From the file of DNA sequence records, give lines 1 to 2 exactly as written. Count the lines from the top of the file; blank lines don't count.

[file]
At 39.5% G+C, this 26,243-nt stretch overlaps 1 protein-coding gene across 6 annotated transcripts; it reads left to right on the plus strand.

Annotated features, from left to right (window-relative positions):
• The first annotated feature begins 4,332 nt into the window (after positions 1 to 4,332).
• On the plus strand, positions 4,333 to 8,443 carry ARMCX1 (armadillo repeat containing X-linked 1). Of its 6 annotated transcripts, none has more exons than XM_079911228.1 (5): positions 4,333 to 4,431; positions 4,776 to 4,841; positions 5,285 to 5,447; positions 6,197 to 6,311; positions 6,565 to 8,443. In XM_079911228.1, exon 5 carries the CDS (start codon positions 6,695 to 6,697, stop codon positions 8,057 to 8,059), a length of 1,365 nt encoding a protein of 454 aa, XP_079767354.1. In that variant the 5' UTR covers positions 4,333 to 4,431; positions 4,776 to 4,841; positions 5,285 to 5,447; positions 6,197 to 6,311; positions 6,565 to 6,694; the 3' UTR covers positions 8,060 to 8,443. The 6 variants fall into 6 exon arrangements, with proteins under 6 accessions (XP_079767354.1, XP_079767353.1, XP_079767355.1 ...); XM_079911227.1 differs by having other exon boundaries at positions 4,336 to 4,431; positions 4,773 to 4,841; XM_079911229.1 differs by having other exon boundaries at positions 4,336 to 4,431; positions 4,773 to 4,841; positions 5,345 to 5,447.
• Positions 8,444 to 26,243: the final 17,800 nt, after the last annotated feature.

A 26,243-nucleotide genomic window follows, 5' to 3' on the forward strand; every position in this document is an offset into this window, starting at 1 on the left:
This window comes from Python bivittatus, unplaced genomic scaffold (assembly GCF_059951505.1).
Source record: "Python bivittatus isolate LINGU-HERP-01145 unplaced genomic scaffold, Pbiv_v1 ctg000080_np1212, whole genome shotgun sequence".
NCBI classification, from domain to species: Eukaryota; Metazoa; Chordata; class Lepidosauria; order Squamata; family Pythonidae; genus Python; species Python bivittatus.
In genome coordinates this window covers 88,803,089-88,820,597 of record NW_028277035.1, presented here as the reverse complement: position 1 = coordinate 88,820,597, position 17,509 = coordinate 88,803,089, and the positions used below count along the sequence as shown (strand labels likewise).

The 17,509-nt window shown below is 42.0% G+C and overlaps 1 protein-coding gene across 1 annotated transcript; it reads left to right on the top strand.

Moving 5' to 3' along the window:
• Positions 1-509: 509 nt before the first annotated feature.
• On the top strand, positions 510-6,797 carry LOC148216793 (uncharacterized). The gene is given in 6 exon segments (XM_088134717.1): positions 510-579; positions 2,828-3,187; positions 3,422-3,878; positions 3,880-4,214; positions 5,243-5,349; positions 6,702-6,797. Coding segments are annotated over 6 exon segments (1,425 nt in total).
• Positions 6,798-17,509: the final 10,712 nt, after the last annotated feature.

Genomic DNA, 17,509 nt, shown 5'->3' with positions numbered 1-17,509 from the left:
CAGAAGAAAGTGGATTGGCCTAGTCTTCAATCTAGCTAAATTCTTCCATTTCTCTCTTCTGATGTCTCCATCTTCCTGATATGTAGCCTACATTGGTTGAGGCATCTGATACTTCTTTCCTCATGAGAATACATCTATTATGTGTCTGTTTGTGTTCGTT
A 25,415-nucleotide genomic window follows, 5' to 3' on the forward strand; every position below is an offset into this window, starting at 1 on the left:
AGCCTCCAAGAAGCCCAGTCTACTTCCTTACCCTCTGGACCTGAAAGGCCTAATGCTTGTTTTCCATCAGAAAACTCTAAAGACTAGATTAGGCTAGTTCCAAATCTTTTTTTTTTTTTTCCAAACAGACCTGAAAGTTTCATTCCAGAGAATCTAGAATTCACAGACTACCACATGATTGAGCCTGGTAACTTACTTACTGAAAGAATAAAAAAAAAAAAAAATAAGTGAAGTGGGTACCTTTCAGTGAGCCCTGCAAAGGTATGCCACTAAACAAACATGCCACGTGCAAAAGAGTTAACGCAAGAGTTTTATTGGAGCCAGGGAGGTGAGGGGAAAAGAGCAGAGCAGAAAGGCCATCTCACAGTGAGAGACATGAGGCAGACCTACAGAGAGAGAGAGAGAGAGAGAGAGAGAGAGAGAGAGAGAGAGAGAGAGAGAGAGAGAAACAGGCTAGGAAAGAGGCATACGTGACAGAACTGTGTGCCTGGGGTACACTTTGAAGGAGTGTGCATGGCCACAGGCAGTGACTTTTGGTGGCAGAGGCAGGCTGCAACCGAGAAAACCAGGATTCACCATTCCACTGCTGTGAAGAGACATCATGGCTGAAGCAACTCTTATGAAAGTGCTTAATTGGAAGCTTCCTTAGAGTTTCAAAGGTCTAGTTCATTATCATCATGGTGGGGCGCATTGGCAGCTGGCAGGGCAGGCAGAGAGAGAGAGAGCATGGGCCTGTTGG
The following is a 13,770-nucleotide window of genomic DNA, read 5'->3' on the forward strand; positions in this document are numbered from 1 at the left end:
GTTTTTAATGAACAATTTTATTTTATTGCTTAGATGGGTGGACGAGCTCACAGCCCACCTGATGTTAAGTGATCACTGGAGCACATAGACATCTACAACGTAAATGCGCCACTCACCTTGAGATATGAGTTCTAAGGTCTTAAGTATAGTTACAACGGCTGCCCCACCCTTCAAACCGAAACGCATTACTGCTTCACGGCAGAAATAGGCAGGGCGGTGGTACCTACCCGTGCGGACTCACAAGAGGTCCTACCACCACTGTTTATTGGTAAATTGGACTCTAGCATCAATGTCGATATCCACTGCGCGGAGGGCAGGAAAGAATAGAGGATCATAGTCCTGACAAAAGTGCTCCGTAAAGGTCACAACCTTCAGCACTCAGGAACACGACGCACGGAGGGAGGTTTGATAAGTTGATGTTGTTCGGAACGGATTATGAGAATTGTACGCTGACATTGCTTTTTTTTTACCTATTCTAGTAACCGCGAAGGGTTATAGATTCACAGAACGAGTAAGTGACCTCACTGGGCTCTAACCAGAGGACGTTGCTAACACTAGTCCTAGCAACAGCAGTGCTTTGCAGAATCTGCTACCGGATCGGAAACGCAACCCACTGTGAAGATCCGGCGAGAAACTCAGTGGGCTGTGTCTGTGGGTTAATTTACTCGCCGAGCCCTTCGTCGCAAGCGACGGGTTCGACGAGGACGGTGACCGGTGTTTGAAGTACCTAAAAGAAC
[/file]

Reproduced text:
At 39.5% G+C, this 26,243-nt stretch overlaps 1 protein-coding gene across 6 annotated transcripts; it reads left to right on the plus strand.

Annotated features, from left to right (window-relative positions):